The outcome of Reserve Bank of Australia will be known early Tuesday in Australia. That said, there is practically no chance of a change. The futures market has an 80% chance of a cut in June and the first cut is not fully discounted until September. For the entire year, the market has one cut priced in and around an 85% chance of a second cut. Australia reports the February employment data on Thursday. Poor jobs growth will likely weigh on the exchange rate. Australia loss 67k full-time positions over the past six months. The unemployment rate bottomed at 3.4% in 2022 and was at 3.5% as recently as June 2023. It rose to 4.1% in January.

Rising US rates trumped speculation about the end of the Bank of Japan's negative-interest-rate policy. Last week, the dollar rose around 1.35% against the Japanese yen, its biggest weekly gain since mid-January. It stalled ahead of the weekend near JPY149.20, the (61.8%) retracement of the decline from the February 28 high near JPY150.85. It reached almost JPY149.35 today in Asia Pacific turnover and recorded the low there too near JPY148.90. Consolidation appears to be the most likely scenario in the hours ahead of the BOJ's announcement. The Australian dollar fell to six-day lows before the weekend. It approached $0.6550 to meet the (61.8%) retracement objective of the rally from the March 5 low near $0.6480. After the low was set, the Aussie encountered sellers a little above $0.6570 but rose to almost $0.6775 today. The 20- and 200-day moving averages converge around $0.6560. The dollar rose to a seven-day high against the Chinese yuan, slightly above CNY7.1980. The CNY7.20 cap remains intact, as it has since first being tested two months ago. The PBOC fixed the dollar at CNY7.0943 (CNY7.0975 on Friday) compared the average in the Bloomberg survey of CNY7.1993 (CNY7.2018 on Friday). Against the offshore yuan, the dollar also rose to a seven-day high near CNH7.2080. The high this quarter was in mid-February (~CNH7.2335).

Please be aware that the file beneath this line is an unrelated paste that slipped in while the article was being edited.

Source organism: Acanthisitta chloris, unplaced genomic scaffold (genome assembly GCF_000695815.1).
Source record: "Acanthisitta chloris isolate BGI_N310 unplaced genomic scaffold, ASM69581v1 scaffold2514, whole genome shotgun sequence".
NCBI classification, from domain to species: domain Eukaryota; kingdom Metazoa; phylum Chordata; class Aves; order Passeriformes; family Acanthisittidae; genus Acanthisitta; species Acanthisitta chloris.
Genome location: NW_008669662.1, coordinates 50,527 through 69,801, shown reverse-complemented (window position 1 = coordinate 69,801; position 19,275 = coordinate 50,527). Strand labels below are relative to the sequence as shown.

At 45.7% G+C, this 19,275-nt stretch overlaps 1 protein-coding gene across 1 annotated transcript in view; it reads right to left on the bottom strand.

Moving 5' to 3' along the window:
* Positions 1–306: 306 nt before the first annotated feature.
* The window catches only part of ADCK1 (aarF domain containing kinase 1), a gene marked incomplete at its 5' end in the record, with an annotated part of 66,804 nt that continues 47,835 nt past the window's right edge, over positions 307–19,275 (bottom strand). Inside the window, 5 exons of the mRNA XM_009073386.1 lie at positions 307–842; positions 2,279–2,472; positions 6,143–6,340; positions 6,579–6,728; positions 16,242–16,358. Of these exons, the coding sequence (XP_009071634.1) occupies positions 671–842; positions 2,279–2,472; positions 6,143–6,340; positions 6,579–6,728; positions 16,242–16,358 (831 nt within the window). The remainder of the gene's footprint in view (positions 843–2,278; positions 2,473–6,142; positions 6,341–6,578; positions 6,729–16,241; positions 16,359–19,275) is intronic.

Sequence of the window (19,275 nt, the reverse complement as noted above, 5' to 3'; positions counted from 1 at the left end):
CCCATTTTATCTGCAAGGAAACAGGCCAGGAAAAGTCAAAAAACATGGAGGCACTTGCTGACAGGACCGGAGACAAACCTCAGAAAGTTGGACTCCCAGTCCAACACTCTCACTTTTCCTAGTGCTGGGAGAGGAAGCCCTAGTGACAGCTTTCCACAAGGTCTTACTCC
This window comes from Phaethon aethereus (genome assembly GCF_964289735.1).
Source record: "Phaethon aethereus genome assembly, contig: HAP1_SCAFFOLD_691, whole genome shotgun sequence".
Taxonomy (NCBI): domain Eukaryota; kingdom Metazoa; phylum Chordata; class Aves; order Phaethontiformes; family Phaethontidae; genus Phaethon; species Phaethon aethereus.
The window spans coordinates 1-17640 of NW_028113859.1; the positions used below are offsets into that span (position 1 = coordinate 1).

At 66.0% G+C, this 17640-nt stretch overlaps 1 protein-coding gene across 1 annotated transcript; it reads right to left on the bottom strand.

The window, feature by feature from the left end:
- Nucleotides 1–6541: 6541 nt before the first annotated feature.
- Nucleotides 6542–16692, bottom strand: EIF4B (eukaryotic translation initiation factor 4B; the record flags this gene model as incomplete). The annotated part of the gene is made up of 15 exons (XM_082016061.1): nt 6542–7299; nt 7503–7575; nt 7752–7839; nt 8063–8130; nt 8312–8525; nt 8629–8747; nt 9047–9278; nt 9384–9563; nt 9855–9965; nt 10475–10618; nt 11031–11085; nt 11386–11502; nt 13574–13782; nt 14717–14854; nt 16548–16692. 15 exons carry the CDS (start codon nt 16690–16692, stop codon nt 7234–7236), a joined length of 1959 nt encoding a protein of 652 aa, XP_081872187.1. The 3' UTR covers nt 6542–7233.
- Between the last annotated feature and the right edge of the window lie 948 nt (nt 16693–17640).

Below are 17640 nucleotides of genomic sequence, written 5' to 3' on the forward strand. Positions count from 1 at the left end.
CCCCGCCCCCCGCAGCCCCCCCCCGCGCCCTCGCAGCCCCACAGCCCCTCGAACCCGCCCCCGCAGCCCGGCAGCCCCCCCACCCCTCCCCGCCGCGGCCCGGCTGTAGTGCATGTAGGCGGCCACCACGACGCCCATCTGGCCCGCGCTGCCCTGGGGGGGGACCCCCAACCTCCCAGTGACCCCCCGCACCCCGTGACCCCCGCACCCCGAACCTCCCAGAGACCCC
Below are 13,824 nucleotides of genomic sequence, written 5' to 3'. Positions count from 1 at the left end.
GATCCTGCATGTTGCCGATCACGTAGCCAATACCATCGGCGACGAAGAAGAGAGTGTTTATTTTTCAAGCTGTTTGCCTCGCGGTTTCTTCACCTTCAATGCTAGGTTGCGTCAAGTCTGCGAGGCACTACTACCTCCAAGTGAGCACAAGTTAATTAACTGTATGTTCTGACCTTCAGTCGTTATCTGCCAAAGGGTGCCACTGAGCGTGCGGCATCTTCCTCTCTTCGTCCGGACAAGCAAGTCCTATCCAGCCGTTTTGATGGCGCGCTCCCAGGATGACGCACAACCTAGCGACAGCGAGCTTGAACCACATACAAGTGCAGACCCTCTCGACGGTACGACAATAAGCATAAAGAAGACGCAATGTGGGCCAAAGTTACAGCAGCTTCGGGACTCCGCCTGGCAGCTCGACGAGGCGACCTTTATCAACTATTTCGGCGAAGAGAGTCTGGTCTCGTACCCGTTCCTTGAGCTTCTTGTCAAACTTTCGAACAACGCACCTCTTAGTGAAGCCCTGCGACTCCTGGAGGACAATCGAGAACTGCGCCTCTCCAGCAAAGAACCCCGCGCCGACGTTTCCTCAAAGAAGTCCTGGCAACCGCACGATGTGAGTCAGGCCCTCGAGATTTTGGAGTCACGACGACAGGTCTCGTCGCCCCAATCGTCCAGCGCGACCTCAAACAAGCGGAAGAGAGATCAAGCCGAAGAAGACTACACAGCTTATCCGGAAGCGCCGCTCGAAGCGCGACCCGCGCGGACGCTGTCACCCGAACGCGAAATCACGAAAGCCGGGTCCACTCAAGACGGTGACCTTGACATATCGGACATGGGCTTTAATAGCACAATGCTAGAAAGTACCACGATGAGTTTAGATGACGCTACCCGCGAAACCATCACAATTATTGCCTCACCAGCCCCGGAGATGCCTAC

Three G10 central banks in Europe meet this week and they all meet on Thursday. Norway's Norges Bank and the Bank of England are widely seen to be standing pat. We suspect that if there is a surprise could come from the third, the Swiss National Bank. The economy has slowed, and inflation is the envy of most other countries at 1.2% (EU harmonized measure) and a 1.1% core rate. A cut would also be defensive on ideas that it does not meet again until June 20, two weeks after the ECB meets and is not expected to cut its key rates. If it waits and cuts after the ECB, the risk of that the franc strengthens.

Kissinger once quipped, "Who do I call when I call Europe?"  Despite a European Commission, and European Central Bank, and a European Parliament there is still more than kernel of truth in the question. Given the numerous presidents and forums, it is difficult to know which is key. Now that Sunak has ruled out national elections with the local elections on May 2, the UK can set a date for the European Political Community, which includes the EU and a few other countries, including the UK and Turkey. Meanwhile, at the end of last week the Weimar Triangle (Germany, France, and Poland) met to discuss Ukraine and show a solid European front that seemed to be challenged recently by Macron's reluctance to rule out French troops in Ukraine (in what seemed like a bid to preserve strategic ambiguity). An agreement was reached for Germany and France to begin producing weapons in Ukraine. 

The euro was confined to about a quarter-of-a-cent below $1.09 before the weekend. It is in a slightly tighter range so far today. The euro's first weekly pullback in three weeks met the (38.2%) retracement of its rally from mid-February low slightly below $1.07. It was confined to a little more than a 15-tick range in North America last Friday. It is within that range today and is knocking on $1.09 in the European morning. A move above there may find fresh offers in the $1.0910-20 area. Sterling was also confined in a narrow range at the end of last week, in a little more than a third-of-a-cent range above $1.2725. That was a six-day low for sterling too, and it was set in dull early afternoon dealings in North America. The $1.2725 level held today but sterling is struggling ahead of $1.2750, and the intraday momentum indicators have turned lower. Support near $1.2700 could be tested in North America.